Green baize gladiators: Bridge as a mindsport for all


Electronic sports, or esports, have evolved the concept of ‘sport’, especially around the mental acuity needed to play.

Professor Samantha Punch from the University of Stirling together with Dr David Scott at Abertay University, Scotland, have investigated what’s known as the sociology of mindsport. They have uncovered the intense physicality and team play involved in the card game bridge, drawing attention to bridge’s status as a mindsport that anyone can play.

Read more in Research Outreach

Read the original research: doi/10.1177/00380261231155326


Image Source: Adobe Stock Images / Samantha Punch




Hello and welcome to Research Pod! Thank you for listening and joining us today.


In this episode we look at the work of Professor Samantha Punch from the University of Stirling who, together with Dr David Scott at Abertay University, Scotland, investigated what’s known as the sociology of mindsport. Electronic sports, or esports, have evolved the concept of ‘sport’, especially around the mental acuity needed to play. More specifically, Punch and Scott have uncovered characteristics of the card game bridge, including its intense physicality and team play, that have remained largely unnoticed. Their research also draws attention to bridge’s status as a mindsport that anyone can play.


The explosion of electronic sports has changed our understanding of ‘sport’. Like big-name footballers and cricketers, professional esports players have dedicated fans and attract six-figure sponsorships. Televised major esports events beamed from packed stadia enthral millions of viewers. Players remain largely seated and physical exertion seems largely subdued, but study them carefully and you realise you don’t have to swing a sword to be gladiatorial. Furthermore, esports have shown that to be highly competitive within a team requires razor-sharp focus for extended periods, activating and engaging multiple senses, understanding long-game strategy and short-game tactics, and an almost intuitive connection with the other players. With this in mind, a team of researchers is drawing attention to the rigours – and benefits – of another chair-based sport.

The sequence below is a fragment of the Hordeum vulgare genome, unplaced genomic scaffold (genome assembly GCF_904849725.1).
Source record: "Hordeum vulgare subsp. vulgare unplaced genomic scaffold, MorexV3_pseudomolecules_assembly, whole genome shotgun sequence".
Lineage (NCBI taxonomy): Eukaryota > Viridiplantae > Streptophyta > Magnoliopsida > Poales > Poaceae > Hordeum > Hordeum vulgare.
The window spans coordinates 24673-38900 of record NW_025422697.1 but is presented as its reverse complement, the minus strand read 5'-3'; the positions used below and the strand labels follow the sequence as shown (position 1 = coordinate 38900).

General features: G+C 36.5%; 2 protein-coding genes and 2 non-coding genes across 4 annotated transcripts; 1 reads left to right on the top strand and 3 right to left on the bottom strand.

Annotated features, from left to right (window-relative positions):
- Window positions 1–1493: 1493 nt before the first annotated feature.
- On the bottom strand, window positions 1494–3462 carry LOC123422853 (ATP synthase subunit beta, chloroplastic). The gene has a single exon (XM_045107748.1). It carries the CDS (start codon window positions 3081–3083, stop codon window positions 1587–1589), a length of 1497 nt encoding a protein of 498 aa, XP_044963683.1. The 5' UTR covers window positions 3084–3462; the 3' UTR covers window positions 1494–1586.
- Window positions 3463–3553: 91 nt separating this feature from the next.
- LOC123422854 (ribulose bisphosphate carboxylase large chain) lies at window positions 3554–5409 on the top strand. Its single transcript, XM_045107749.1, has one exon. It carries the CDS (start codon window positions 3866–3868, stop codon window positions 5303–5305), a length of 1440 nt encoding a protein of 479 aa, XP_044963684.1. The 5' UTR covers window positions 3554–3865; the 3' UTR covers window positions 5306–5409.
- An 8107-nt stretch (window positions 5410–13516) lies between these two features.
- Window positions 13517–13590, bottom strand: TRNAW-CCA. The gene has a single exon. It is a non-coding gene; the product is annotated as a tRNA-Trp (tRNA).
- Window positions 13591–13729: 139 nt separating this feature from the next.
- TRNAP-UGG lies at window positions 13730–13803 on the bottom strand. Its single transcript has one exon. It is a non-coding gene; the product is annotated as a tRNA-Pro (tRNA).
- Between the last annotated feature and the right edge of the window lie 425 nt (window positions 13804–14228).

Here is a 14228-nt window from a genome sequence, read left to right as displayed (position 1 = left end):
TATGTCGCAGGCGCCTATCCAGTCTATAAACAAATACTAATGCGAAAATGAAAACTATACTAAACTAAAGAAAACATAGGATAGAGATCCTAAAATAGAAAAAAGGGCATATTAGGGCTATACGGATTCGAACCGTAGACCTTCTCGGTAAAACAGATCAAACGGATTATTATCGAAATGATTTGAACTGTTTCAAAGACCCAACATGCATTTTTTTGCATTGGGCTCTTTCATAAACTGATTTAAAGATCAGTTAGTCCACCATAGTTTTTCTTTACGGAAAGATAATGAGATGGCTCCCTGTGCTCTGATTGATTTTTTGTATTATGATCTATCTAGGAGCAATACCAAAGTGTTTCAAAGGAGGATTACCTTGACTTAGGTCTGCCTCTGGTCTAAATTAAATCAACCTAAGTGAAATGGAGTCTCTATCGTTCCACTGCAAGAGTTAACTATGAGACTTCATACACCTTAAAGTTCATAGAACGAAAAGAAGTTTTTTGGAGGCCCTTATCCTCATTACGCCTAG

Dr Samantha Punch is Professor of Sociology in the Faculty of Social Sciences at the University of Stirling in Scotland. Her research focuses on childhood, youth, and intergenerational relations. She brings to this research an unusual skillset – for over 20 years, she has played competitive bridge at national and international levels. Her insight and experience in this regard have been instrumental in developing a research project called ‘Bridge: A MindSport for All’, or BAMSA, and helping establish a new academic subdiscipline – the sociology of mindsport. But researching bridge is not about examining the chatter of little old ladies over sherry and a green baize table. Bridge’s sedate image is deceptive; it’s no coincidence that Agatha Christie, an avid bridge player herself, used it multiple times as a backdrop to murder. For Punch, though, it’s a sport that should be played in schools.


Bridge is a distinctive and complex trick-taking card game – using a standard deck of 52 cards – that combines strategy, memory, and teamwork; the latter makes it somewhat unique. It is played by four players in two opposing partnerships. The game consists of bidding and playing the hand, and players engage in offensive and defensive play. The deep level of cooperation and communication required between partners to pull this off gives bridge its unique allure. While partners must work closely, direct communication or secret signals about their hands are prohibited. Instead, they communicate indirectly through their choices of bids and plays. One incorrect interpretation can turn a game and bring defeat to a partnership; it is psychological and emotional as well as technical.


This demand for intricate communication, strategic planning, and cooperation between partners, all within strict rules about sharing information, elevates bridge from a mere game of cards to a sophisticated mental exercise, combining logic, psychology, and teamwork. This combination is why, like chess and Go, bridge carries the mantel of a mindsport, and why Punch sees a space for it in schools.


In a recent article with Dr David Scott in The Sociological Review, Punch also draws attention to its physicality, a term characteristically associated with ‘sport’ but not with bridge. Scott is a Lecturer in Sport Development at Abertay University in Scotland. His research centres on the role of sport within peoples’ everyday lives and the meanings they attach to it. In the article, the researchers draw on in-depth interviews in a BAMSA study of 52 elite-level bridge players with significant experience at international tournaments. What emerged has helped reframe the concept of ‘physicality’.


According to Punch and Scott, the ‘physicality’ that supposedly characterises an activity as a ‘sport’ traditionally follows notions of Cartesian duality – that the mind and body are separate entities. Professional sports players would disagree and say that much of winning comes from combining body and mind. This monist approach, that the mind and body are inseparable, characterises how bridge players experience the game.